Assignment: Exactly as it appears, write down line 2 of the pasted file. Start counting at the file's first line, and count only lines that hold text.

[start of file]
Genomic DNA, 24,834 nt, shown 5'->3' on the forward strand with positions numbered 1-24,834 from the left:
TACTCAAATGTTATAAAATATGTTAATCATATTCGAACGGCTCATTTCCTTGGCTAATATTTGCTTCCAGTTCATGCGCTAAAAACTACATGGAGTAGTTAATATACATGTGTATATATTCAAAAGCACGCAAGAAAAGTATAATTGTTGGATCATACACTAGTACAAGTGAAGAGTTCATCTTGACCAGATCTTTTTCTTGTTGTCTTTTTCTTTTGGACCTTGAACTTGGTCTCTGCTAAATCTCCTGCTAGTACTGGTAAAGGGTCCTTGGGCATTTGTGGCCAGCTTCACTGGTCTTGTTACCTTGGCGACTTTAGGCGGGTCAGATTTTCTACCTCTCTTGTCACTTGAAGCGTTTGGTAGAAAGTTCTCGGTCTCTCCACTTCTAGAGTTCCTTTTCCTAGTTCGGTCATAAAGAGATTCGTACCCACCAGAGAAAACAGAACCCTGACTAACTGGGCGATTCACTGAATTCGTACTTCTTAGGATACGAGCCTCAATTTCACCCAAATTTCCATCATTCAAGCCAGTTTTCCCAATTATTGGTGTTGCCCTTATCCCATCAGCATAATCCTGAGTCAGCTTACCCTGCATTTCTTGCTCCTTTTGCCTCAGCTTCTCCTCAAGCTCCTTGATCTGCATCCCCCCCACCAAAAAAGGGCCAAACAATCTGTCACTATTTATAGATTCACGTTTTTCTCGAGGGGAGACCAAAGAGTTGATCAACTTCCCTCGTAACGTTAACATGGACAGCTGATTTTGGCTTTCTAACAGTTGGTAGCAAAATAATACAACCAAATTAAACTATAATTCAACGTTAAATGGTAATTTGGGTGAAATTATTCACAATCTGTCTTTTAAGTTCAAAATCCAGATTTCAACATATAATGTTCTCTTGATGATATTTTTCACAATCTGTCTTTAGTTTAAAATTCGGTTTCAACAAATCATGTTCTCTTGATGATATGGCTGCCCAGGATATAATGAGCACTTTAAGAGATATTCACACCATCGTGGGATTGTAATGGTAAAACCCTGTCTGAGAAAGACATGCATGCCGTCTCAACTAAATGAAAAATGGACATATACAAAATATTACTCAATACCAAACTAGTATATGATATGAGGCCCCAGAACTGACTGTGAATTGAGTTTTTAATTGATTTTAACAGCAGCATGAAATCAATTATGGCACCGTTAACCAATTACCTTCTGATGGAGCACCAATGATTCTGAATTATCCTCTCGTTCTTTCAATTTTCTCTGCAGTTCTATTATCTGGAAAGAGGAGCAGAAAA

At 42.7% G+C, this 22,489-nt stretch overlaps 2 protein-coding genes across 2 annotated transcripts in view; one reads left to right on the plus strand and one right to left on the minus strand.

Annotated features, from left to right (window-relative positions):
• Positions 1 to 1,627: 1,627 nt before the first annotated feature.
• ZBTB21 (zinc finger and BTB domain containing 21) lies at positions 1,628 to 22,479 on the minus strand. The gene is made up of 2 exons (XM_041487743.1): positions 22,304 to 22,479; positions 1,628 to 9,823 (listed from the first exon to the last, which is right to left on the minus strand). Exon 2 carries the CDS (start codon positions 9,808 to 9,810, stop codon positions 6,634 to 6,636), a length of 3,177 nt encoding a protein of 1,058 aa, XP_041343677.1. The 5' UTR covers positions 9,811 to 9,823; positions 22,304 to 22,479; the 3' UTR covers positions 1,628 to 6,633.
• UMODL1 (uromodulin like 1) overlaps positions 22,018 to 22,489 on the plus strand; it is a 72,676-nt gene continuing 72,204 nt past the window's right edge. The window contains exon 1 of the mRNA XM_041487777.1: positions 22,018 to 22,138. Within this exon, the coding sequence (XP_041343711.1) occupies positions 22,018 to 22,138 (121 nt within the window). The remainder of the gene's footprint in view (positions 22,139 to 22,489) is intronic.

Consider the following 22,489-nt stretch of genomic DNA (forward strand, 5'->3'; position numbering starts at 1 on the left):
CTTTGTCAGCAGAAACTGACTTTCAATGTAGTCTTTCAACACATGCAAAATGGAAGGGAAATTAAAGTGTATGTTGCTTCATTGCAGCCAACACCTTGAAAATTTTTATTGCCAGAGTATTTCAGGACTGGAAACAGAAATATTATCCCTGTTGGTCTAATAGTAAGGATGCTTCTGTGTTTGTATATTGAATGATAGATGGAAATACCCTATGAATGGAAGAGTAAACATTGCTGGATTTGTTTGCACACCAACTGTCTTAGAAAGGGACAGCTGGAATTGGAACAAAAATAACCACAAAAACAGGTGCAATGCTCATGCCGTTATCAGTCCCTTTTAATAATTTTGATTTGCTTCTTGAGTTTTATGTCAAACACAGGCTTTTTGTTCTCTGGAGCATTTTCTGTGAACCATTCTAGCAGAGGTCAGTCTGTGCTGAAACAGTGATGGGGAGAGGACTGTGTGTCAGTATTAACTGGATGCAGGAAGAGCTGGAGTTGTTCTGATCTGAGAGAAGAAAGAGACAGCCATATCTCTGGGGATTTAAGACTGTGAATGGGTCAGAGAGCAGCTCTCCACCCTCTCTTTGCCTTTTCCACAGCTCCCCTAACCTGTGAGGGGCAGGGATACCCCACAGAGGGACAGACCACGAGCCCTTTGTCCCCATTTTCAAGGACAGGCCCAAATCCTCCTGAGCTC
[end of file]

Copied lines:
TACTCAAATGTTATAAAATATGTTAATCATATTCGAACGGCTCATTTCCTTGGCTAATATTTGCTTCCAGTTCATGCGCTAAAAACTACATGGAGTAGTTAATATACATGTGTATATATTCAAAAGCACGCAAGAAAAGTATAATTGTTGGATCATACACTAGTACAAGTGAAGAGTTCATCTTGACCAGATCTTTTTCTTGTTGTCTTTTTCTTTTGGACCTTGAACTTGGTCTCTGCTAAATCTCCTGCTAGTACTGGTAAAGGGTCCTTGGGCATTTGTGGCCAGCTTCACTGGTCTTGTTACCTTGGCGACTTTAGGCGGGTCAGATTTTCTACCTCTCTTGTCACTTGAAGCGTTTGGTAGAAAGTTCTCGGTCTCTCCACTTCTAGAGTTCCTTTTCCTAGTTCGGTCATAAAGAGATTCGTACCCACCAGAGAAAACAGAACCCTGACTAACTGGGCGATTCACTGAATTCGTACTTCTTAGGATACGAGCCTCAATTTCACCCAAATTTCCATCATTCAAGCCAGTTTTCCCAATTATTGGTGTTGCCCTTATCCCATCAGCATAATCCTGAGTCAGCTTACCCTGCATTTCTTGCTCCTTTTGCCTCAGCTTCTCCTCAAGCTCCTTGATCTGCATCCCCCCCACCAAAAAAGGGCCAAACAATCTGTCACTATTTATAGATTCACGTTTTTCTCGAGGGGAGACCAAAGAGTTGATCAACTTCCCTCGTAACGTTAACATGGACAGCTGATTTTGGCTTTCTAACAGTTGGTAGCAAAATAATACAACCAAATTAAACTATAATTCAACGTTAAATGGTAATTTGGGTGAAATTATTCACAATCTGTCTTTTAAGTTCAAAATCCAGATTTCAACATATAATGTTCTCTTGATGATATTTTTCACAATCTGTCTTTAGTTTAAAATTCGGTTTCAACAAATCATGTTCTCTTGATGATATGGCTGCCCAGGATATAATGAGCACTTTAAGAGATATTCACACCATCGTGGGATTGTAATGGTAAAACCCTGTCTGAGAAAGACATGCATGCCGTCTCAACTAAATGAAAAATGGACATATACAAAATATTACTCAATACCAAACTAGTATATGATATGAGGCCCCAGAACTGACTGTGAATTGAGTTTTTAATTGATTTTAACAGCAGCATGAAATCAATTATGGCACCGTTAACCAATTACCTTCTGATGGAGCACCAATGATTCTGAATTATCCTCTCGTTCTTTCAATTTTCTCTGCAGTTCTATTATCTGGAAAGAGGAGCAGAAAA